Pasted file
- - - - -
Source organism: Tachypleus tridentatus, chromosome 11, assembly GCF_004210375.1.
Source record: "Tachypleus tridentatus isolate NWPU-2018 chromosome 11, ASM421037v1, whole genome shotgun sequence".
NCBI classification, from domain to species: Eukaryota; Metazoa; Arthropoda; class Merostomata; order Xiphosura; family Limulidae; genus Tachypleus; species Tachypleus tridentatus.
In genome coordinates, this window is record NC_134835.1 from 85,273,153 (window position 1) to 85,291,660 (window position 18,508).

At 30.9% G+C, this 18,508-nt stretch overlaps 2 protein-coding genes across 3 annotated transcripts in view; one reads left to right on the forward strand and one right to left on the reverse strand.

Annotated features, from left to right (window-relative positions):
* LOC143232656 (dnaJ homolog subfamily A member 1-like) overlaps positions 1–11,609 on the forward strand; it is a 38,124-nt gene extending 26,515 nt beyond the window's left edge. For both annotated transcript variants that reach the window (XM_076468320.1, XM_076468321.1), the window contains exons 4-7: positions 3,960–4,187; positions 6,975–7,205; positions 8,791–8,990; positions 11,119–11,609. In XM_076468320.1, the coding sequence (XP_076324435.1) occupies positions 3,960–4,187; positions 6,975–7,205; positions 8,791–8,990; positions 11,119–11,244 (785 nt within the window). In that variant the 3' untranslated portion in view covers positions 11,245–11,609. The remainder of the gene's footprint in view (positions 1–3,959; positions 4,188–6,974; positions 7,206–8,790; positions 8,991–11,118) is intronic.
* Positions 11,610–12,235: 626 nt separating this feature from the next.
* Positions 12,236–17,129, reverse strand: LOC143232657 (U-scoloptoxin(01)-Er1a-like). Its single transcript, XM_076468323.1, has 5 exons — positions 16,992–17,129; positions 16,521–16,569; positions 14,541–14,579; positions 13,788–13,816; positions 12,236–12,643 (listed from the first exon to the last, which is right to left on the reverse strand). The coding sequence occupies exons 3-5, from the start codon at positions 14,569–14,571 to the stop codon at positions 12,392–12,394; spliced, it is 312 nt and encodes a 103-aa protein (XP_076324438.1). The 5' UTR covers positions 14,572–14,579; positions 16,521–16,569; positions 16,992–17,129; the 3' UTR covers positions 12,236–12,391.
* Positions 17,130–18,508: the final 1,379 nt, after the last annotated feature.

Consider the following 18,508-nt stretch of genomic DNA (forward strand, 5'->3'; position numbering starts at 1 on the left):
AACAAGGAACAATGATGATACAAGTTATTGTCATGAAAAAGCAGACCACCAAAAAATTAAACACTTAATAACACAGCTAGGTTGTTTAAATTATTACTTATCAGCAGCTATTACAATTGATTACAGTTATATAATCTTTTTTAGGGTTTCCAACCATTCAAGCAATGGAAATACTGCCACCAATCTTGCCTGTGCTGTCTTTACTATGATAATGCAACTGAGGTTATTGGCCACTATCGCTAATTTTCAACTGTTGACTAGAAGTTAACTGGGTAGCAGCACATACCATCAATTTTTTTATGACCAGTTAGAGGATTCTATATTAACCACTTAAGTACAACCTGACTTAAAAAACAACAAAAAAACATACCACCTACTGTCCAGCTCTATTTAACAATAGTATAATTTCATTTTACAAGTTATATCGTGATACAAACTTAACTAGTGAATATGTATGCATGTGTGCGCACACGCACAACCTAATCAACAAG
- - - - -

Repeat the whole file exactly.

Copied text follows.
Source organism: Tachypleus tridentatus, chromosome 11, assembly GCF_004210375.1.
Source record: "Tachypleus tridentatus isolate NWPU-2018 chromosome 11, ASM421037v1, whole genome shotgun sequence".
NCBI classification, from domain to species: Eukaryota; Metazoa; Arthropoda; class Merostomata; order Xiphosura; family Limulidae; genus Tachypleus; species Tachypleus tridentatus.
In genome coordinates, this window is record NC_134835.1 from 85,273,153 (window position 1) to 85,291,660 (window position 18,508).

At 30.9% G+C, this 18,508-nt stretch overlaps 2 protein-coding genes across 3 annotated transcripts in view; one reads left to right on the forward strand and one right to left on the reverse strand.

Annotated features, from left to right (window-relative positions):
* LOC143232656 (dnaJ homolog subfamily A member 1-like) overlaps positions 1–11,609 on the forward strand; it is a 38,124-nt gene extending 26,515 nt beyond the window's left edge. For both annotated transcript variants that reach the window (XM_076468320.1, XM_076468321.1), the window contains exons 4-7: positions 3,960–4,187; positions 6,975–7,205; positions 8,791–8,990; positions 11,119–11,609. In XM_076468320.1, the coding sequence (XP_076324435.1) occupies positions 3,960–4,187; positions 6,975–7,205; positions 8,791–8,990; positions 11,119–11,244 (785 nt within the window). In that variant the 3' untranslated portion in view covers positions 11,245–11,609. The remainder of the gene's footprint in view (positions 1–3,959; positions 4,188–6,974; positions 7,206–8,790; positions 8,991–11,118) is intronic.
* Positions 11,610–12,235: 626 nt separating this feature from the next.
* Positions 12,236–17,129, reverse strand: LOC143232657 (U-scoloptoxin(01)-Er1a-like). Its single transcript, XM_076468323.1, has 5 exons — positions 16,992–17,129; positions 16,521–16,569; positions 14,541–14,579; positions 13,788–13,816; positions 12,236–12,643 (listed from the first exon to the last, which is right to left on the reverse strand). The coding sequence occupies exons 3-5, from the start codon at positions 14,569–14,571 to the stop codon at positions 12,392–12,394; spliced, it is 312 nt and encodes a 103-aa protein (XP_076324438.1). The 5' UTR covers positions 14,572–14,579; positions 16,521–16,569; positions 16,992–17,129; the 3' UTR covers positions 12,236–12,391.
* Positions 17,130–18,508: the final 1,379 nt, after the last annotated feature.

Consider the following 18,508-nt stretch of genomic DNA (forward strand, 5'->3'; position numbering starts at 1 on the left):
AACAAGGAACAATGATGATACAAGTTATTGTCATGAAAAAGCAGACCACCAAAAAATTAAACACTTAATAACACAGCTAGGTTGTTTAAATTATTACTTATCAGCAGCTATTACAATTGATTACAGTTATATAATCTTTTTTAGGGTTTCCAACCATTCAAGCAATGGAAATACTGCCACCAATCTTGCCTGTGCTGTCTTTACTATGATAATGCAACTGAGGTTATTGGCCACTATCGCTAATTTTCAACTGTTGACTAGAAGTTAACTGGGTAGCAGCACATACCATCAATTTTTTTATGACCAGTTAGAGGATTCTATATTAACCACTTAAGTACAACCTGACTTAAAAAACAACAAAAAAACATACCACCTACTGTCCAGCTCTATTTAACAATAGTATAATTTCATTTTACAAGTTATATCGTGATACAAACTTAACTAGTGAATATGTATGCATGTGTGCGCACACGCACAACCTAATCAACAAG